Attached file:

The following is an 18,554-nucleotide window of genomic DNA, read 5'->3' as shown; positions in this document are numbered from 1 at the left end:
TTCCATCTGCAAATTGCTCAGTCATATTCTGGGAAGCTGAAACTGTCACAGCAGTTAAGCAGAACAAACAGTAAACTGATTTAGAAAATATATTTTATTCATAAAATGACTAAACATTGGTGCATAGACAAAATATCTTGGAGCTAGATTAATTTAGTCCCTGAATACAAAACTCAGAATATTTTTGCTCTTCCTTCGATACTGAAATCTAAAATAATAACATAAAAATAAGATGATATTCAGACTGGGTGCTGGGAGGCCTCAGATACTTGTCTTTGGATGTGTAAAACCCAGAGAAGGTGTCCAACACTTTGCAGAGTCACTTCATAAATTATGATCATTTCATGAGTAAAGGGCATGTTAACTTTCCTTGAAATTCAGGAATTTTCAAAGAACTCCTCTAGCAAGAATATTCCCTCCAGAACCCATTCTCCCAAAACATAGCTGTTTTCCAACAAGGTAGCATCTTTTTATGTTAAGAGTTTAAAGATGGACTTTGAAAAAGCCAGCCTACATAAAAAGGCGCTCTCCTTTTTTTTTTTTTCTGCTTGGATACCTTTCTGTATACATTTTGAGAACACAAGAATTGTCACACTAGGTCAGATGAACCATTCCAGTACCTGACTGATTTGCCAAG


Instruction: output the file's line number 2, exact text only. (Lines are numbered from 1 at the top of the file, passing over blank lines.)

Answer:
TTCCATCTGCAAATTGCTCAGTCATATTCTGGGAAGCTGAAACTGTCACAGCAGTTAAGCAGAACAAACAGTAAACTGATTTAGAAAATATATTTTATTCATAAAATGACTAAACATTGGTGCATAGACAAAATATCTTGGAGCTAGATTAATTTAGTCCCTGAATACAAAACTCAGAATATTTTTGCTCTTCCTTCGATACTGAAATCTAAAATAATAACATAAAAATAAGATGATATTCAGACTGGGTGCTGGGAGGCCTCAGATACTTGTCTTTGGATGTGTAAAACCCAGAGAAGGTGTCCAACACTTTGCAGAGTCACTTCATAAATTATGATCATTTCATGAGTAAAGGGCATGTTAACTTTCCTTGAAATTCAGGAATTTTCAAAGAACTCCTCTAGCAAGAATATTCCCTCCAGAACCCATTCTCCCAAAACATAGCTGTTTTCCAACAAGGTAGCATCTTTTTATGTTAAGAGTTTAAAGATGGACTTTGAAAAAGCCAGCCTACATAAAAAGGCGCTCTCCTTTTTTTTTTTTTCTGCTTGGATACCTTTCTGTATACATTTTGAGAACACAAGAATTGTCACACTAGGTCAGATGAACCATTCCAGTACCTGACTGATTTGCCAAG